The Vectrex was a unique home video game console that was originally released in 1982. Unlike most consoles of the era — and today — that output the graphics to your television, the Vectrex had its own built-in vector display. Instead of scanning horizontal line by horizontal line, the vector display drew graphics from point-to-point like a plotter. The result was an interesting aesthetic, but the screen was small. Over on his YouTube channel, Arcade Jason has expanded that with a DIY projector system.
A normal CRT (cathode-ray tube) tube, like you’d find in an old monitor or TV, usually works by displaying raster graphics line-by-line. An electron beam is swept back and forth rapidly across the screen, moving down a line after each pass and pulsed to show either a light or dark spot. But, the electron beam doesn’t have to be controlled in the manner. It can be aimed however the controller tells it to by precisely adjusting the yoke voltages that move the beam in the X and Y axes.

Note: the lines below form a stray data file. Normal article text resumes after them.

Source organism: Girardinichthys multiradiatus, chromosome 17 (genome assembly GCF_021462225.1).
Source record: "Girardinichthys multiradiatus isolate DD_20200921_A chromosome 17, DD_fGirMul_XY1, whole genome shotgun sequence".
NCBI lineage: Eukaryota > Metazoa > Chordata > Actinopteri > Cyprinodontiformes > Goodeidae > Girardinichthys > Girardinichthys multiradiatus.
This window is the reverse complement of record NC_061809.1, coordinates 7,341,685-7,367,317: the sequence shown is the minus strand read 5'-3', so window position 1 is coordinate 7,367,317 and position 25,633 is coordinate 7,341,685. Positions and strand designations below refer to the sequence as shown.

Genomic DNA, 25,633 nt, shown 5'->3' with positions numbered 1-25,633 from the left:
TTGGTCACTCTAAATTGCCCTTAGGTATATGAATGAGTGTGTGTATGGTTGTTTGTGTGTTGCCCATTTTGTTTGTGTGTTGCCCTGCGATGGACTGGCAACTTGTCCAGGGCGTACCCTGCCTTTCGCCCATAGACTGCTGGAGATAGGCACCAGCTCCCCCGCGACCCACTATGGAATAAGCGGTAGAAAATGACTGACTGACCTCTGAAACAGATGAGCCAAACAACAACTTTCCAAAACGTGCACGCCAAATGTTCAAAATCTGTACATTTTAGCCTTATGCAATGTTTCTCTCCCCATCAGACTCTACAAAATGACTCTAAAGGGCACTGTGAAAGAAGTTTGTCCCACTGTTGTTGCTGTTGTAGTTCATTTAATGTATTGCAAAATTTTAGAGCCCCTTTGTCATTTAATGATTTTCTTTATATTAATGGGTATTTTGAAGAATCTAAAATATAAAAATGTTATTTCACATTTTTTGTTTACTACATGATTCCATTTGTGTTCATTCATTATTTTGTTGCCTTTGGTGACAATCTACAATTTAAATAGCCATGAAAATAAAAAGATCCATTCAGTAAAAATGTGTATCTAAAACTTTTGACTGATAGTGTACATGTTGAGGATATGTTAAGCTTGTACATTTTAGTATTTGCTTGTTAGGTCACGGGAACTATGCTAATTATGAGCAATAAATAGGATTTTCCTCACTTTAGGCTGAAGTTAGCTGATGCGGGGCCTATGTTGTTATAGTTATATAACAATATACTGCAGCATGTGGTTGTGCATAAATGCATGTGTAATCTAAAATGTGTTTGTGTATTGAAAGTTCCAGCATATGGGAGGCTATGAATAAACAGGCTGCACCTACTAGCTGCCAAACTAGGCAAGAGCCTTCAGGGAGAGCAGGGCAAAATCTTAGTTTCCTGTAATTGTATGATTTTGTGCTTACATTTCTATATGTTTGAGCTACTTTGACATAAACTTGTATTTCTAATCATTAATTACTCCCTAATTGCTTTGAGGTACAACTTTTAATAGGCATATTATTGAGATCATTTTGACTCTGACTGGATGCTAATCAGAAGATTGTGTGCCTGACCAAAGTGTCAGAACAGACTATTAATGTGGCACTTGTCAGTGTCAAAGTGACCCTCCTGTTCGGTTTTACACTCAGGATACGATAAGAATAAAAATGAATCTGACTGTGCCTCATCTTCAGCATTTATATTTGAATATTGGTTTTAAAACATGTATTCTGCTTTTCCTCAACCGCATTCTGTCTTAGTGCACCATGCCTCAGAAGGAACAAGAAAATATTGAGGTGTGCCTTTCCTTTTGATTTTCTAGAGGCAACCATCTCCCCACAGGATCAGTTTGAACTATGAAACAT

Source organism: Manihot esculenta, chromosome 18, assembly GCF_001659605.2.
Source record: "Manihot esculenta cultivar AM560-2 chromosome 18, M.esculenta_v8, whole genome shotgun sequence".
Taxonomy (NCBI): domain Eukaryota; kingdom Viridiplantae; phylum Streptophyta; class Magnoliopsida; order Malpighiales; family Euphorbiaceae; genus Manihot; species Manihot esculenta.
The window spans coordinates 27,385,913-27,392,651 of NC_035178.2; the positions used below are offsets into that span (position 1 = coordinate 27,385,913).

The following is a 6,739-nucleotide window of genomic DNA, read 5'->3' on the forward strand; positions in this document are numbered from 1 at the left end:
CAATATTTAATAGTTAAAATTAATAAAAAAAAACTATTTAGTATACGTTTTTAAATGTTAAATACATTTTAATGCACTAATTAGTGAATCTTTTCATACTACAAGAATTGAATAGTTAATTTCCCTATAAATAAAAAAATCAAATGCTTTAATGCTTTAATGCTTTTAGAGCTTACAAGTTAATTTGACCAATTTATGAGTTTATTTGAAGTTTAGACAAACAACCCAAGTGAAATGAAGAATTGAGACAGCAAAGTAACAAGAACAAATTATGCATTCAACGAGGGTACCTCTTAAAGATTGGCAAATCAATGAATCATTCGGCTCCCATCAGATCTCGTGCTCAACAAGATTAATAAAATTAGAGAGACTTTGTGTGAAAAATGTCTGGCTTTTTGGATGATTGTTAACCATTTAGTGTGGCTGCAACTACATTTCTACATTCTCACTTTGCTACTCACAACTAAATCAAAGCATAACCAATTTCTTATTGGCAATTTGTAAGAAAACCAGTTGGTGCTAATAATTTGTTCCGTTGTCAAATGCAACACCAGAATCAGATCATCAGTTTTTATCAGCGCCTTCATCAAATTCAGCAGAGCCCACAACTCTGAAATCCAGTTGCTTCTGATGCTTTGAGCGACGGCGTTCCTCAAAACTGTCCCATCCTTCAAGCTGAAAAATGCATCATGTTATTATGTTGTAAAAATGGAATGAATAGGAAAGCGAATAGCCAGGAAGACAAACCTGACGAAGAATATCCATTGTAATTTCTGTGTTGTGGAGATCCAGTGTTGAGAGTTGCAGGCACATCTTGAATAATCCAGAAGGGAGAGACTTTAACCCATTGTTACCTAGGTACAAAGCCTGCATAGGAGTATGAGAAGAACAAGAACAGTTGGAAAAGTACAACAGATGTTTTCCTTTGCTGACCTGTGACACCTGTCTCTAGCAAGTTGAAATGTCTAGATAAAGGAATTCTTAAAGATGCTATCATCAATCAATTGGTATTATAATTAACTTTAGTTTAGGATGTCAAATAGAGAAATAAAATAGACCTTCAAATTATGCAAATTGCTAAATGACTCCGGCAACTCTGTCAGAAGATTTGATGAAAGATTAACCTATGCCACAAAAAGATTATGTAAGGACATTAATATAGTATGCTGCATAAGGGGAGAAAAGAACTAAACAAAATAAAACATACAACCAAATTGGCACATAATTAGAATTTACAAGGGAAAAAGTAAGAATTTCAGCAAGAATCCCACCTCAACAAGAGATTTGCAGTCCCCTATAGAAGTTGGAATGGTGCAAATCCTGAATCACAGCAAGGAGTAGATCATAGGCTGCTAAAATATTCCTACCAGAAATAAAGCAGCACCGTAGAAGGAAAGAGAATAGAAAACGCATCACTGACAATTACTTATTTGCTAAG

Arcade Jason’s build takes advantage of that fact to turn a regular old monochrome CRT into a vector display like the Vectrex used. The display board from the Vectrex is simply connected to the yoke of the CRT that aims the electron beam. To enlarge and project the image on the CRT, Arcade Jason used a lens that was salvaged from an old rear-projection big screen TV that was found on a curbside. In a dark room, it works surprisingly well, and now Arcade Jason can play the Vectrex with nice, big graphics.